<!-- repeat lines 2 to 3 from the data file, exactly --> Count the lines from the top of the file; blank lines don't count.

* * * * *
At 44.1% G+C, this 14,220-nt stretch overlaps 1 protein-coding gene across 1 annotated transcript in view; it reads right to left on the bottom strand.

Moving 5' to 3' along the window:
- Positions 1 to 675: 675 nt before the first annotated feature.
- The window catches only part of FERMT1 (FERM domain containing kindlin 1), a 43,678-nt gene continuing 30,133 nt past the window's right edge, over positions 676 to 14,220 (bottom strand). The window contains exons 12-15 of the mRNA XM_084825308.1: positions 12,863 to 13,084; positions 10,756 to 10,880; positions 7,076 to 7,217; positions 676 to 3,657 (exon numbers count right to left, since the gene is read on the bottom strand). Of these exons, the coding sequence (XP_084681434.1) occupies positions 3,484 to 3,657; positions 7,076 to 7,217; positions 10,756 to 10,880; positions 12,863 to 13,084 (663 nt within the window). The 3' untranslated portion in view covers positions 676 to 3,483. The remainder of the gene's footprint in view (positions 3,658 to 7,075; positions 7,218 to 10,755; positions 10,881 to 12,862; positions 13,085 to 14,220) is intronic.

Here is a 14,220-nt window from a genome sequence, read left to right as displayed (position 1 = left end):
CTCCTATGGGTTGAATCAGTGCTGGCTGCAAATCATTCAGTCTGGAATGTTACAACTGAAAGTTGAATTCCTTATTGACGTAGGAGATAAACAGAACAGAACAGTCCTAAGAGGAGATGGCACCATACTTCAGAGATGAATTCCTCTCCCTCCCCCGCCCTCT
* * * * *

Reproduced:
Moving 5' to 3' along the window:
- Positions 1 to 675: 675 nt before the first annotated feature.